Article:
Farah Stockman, Founder, is a reporter for the New York Times and a member of the Council on Foreign Relations. After graduating from Harvard, Farah moved to Kenya to work with street children in a town located about 63 km (39 mi) southeast of Nairobi, called Machakos. Along with veteran street workers there, she established Jitegemee, our grassroots education program that serves about 200 vulnerable children in Machakos each year. In 2014, Farah won the Eugene C. Pulliam Fellowship to write a series of columns in the Boston Globe about the 40th anniversary of court-ordered busing in Boston. In 2015, that series won the Pulitzer Prize for commentary. Originally from East Lansing, Michigan, she now lives in Cambridge, Massachusetts, with her husband and daughter.
Shulamit (Shu) Kahn, Board Chair, is an economist by profession and by disposition. She is a tenured professor at Boston University School of Management, teaching courses in economics and statistics. Her present research is about compliance with labor laws, particularly minimum wage and overtime regulations. She is also tracking the status of women in academia, both in her research and for a Boston University faculty committee on diversity. Over the years, she has been on boards and in leadership positions at her synagogue and her children’s schools, dealing with budgets, hiring, oversight, and numerous special projects. Shu lives in Boston with her husband.
Abby Kral, Treasurer, is a health insurance executive. Prior to entering the private sector, Abby spent over a decade in the U.S. Senate and on political campaigns, serving as Staff Director on the U.S. Senate Health Education Labor and Pensions Sub-Committee, where she led the successful passage of over a dozen bills to become law. She holds an MBA in Finance and occasionally day trades, while her dog, Eddie, watches CNBC.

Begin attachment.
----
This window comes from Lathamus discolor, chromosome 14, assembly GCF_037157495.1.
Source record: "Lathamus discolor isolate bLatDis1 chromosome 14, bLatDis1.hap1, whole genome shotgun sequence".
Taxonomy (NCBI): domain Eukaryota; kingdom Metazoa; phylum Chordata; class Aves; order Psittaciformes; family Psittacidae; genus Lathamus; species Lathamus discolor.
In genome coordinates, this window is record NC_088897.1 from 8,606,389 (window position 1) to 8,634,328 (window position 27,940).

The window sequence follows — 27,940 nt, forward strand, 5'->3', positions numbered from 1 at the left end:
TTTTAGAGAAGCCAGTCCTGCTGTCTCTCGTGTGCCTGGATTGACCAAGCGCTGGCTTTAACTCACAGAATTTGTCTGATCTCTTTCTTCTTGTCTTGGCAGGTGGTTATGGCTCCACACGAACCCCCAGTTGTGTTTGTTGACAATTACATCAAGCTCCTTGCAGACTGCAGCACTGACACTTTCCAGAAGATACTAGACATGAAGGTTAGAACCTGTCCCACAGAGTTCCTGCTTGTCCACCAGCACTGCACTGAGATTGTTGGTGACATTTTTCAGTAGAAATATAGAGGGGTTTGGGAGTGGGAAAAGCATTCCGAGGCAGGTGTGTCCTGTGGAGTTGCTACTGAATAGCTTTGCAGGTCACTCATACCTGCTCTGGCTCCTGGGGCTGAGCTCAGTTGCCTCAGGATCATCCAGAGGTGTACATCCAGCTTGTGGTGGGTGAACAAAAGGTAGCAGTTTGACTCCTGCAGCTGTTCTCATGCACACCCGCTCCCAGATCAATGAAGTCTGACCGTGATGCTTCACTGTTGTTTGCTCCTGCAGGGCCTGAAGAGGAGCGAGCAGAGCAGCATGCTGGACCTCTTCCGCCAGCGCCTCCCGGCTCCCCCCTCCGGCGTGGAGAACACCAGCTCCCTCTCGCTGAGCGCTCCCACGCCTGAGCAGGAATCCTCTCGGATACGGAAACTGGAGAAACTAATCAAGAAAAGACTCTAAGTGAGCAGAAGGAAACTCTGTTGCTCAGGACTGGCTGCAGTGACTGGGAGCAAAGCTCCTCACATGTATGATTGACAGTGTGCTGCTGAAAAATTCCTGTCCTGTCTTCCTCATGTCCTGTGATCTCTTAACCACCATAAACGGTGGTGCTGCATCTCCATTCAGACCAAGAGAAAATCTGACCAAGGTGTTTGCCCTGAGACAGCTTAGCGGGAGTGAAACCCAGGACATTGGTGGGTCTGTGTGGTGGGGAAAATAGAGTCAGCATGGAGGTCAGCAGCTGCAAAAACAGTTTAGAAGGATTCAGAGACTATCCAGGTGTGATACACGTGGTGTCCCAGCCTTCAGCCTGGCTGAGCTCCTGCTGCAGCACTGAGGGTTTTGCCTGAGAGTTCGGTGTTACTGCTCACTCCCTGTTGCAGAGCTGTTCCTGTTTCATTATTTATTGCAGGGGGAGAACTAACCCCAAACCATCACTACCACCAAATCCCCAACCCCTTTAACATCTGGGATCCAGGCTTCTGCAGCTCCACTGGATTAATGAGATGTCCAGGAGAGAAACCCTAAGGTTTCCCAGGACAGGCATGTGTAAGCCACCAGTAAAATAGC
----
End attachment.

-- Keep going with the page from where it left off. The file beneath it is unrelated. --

Catherine Mosca, Secretary, works as an Online Editor for the Tom Peters Company. Prior to her current position, Cathy’s career revolved around children and family issues, first during 16 years with the Department of Health and Rehabilitative Services in Florida and then for seven years as a full-time childcare worker. She currently serves as Jitegemee’s Secretary-Treasurer and lives in New Orleans, Louisiana.
Paul Frisoli is Associate Director for Education in Emergencies at FHI 360. He leads the new practice area integrating programs within the Education, Employment and Engagement Business Unit to establish evidence-based, conflict-sensitive interventions that focus on equitable access to quality education. He also leads FHI 360’s social-emotional learning programs. He is currently co-chair of the INEE Education Policy Working group, the Equity Initiative Teacher Social-Emotional Well-Being Task Team and the Basic Education Coalition Education in Conflict and Crisis Working Group. He is a steering group member of the Education and Conflict and Crisis Network (ECCN) and is actively involved in the PSS/SEL and Teachers in Crisis Contexts INEE collaboratives.